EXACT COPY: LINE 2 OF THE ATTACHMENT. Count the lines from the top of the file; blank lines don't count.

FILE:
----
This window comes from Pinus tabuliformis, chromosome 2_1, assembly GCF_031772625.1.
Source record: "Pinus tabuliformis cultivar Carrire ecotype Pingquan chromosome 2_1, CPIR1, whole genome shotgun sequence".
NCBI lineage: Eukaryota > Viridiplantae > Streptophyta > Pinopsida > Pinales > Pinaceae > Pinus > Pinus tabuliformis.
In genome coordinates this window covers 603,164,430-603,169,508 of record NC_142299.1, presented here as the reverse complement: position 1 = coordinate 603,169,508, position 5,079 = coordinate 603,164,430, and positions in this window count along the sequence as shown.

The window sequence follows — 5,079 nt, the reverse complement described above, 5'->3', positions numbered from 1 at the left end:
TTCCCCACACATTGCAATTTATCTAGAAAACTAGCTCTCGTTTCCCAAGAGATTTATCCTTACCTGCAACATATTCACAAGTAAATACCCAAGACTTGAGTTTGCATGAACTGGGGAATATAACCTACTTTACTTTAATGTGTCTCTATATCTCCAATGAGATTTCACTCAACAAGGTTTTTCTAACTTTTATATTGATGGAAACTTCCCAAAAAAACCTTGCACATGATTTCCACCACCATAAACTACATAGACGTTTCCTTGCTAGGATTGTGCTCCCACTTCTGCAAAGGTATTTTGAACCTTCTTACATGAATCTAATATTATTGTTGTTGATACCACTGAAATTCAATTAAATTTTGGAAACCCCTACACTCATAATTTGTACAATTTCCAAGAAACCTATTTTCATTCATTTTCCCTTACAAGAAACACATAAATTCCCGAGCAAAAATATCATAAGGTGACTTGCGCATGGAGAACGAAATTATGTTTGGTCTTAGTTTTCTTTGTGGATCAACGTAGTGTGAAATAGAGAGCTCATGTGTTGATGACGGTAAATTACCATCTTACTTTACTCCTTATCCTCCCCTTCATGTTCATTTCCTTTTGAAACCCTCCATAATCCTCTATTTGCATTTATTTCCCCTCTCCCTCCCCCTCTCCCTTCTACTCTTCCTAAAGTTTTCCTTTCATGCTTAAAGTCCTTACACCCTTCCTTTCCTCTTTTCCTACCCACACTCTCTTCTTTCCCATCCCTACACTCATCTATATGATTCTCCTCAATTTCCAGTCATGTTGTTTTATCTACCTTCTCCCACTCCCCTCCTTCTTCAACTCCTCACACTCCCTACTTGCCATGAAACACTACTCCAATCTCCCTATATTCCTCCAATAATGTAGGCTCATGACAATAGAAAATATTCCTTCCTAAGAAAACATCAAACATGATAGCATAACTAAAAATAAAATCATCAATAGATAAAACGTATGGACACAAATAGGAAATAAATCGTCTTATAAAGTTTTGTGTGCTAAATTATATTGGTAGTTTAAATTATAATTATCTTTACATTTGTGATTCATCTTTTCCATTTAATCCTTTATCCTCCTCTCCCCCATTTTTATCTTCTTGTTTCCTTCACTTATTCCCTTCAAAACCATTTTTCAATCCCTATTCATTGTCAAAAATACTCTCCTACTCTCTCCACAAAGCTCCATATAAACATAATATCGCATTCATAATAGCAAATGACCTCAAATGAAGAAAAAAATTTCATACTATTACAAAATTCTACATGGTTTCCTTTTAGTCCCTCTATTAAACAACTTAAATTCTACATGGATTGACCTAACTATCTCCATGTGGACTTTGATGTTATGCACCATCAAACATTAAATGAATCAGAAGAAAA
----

Source record: "Pinus tabuliformis cultivar Carrire ecotype Pingquan chromosome 2_1, CPIR1, whole genome shotgun sequence".